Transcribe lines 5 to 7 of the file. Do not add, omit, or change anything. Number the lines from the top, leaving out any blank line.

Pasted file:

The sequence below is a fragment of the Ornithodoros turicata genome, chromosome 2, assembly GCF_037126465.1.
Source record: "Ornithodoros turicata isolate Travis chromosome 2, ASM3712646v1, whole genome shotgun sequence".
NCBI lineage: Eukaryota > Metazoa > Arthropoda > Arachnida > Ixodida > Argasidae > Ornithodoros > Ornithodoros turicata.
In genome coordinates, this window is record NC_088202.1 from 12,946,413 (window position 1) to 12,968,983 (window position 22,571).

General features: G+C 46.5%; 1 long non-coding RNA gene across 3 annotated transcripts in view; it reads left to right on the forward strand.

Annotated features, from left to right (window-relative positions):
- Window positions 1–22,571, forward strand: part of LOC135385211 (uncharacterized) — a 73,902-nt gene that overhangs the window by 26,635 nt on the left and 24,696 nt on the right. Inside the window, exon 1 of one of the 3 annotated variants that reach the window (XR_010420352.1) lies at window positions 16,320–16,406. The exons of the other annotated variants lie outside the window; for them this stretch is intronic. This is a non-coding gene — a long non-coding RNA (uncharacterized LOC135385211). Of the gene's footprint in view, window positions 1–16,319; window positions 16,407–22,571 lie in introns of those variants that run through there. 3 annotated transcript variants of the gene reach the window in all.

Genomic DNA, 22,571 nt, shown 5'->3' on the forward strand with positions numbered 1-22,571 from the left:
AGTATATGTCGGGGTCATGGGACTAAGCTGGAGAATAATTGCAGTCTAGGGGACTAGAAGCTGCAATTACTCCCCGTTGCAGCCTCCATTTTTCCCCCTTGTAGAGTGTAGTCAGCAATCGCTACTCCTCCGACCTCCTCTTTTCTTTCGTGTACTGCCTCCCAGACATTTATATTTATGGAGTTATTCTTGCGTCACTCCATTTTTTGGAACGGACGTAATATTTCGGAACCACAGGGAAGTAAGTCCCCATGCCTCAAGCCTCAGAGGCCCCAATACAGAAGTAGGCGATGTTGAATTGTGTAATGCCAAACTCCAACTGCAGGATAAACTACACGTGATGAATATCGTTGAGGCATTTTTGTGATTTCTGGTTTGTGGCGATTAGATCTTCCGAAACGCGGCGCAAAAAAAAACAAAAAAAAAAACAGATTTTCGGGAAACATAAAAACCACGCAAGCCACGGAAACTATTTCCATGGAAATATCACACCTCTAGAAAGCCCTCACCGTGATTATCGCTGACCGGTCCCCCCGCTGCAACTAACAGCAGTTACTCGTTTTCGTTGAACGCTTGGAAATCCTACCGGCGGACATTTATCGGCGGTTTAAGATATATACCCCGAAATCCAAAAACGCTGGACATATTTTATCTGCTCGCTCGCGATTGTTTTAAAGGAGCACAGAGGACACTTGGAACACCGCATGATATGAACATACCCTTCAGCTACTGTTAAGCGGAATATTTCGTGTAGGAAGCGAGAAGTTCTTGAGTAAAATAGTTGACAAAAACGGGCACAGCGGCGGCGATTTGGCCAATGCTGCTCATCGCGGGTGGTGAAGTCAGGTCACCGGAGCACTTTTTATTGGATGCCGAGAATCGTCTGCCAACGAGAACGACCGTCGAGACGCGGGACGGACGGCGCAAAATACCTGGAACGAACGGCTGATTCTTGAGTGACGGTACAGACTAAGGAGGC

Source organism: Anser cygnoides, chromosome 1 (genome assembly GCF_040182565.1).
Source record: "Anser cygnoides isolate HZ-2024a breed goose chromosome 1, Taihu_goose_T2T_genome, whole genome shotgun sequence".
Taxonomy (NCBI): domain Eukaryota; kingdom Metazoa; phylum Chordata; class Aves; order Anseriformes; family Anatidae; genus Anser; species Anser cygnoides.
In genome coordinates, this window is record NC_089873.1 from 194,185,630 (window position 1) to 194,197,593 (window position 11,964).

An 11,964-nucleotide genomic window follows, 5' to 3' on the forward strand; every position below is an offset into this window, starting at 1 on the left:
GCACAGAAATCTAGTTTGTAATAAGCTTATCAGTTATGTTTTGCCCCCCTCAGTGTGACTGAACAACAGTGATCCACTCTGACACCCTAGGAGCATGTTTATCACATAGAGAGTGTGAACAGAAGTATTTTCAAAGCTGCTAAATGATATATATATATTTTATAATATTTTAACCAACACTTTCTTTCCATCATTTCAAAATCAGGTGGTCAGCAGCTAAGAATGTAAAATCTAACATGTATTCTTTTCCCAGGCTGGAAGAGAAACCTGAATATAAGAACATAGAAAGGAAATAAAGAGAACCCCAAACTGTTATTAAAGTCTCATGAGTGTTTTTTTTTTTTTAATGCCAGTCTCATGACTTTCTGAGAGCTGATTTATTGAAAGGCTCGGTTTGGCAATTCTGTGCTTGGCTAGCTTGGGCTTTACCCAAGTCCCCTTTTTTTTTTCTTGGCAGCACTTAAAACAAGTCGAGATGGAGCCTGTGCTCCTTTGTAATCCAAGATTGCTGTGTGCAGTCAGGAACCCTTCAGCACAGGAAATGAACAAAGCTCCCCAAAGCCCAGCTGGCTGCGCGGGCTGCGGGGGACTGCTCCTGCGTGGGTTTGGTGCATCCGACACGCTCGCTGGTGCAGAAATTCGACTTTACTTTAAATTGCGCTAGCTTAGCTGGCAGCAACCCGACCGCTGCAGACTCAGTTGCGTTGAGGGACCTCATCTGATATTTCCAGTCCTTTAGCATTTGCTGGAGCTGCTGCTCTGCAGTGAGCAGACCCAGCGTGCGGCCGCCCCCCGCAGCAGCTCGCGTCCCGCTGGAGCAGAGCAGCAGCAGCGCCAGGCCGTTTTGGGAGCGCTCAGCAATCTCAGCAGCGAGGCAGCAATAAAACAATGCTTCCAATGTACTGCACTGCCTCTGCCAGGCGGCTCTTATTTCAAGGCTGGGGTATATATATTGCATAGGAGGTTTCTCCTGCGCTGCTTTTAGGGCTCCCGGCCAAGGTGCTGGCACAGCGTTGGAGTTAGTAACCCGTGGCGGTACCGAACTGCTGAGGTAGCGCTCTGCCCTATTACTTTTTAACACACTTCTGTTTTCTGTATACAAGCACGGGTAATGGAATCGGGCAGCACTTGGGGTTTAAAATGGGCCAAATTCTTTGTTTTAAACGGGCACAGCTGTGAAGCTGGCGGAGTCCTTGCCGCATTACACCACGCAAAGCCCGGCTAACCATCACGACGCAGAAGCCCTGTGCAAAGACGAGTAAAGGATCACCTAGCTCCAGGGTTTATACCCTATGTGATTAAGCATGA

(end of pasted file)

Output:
General features: G+C 46.5%; 1 long non-coding RNA gene across 3 annotated transcripts in view; it reads left to right on the forward strand.

Annotated features, from left to right (window-relative positions):
- Window positions 1–22,571, forward strand: part of LOC135385211 (uncharacterized) — a 73,902-nt gene that overhangs the window by 26,635 nt on the left and 24,696 nt on the right. Inside the window, exon 1 of one of the 3 annotated variants that reach the window (XR_010420352.1) lies at window positions 16,320–16,406. The exons of the other annotated variants lie outside the window; for them this stretch is intronic. This is a non-coding gene — a long non-coding RNA (uncharacterized LOC135385211). Of the gene's footprint in view, window positions 1–16,319; window positions 16,407–22,571 lie in introns of those variants that run through there. 3 annotated transcript variants of the gene reach the window in all.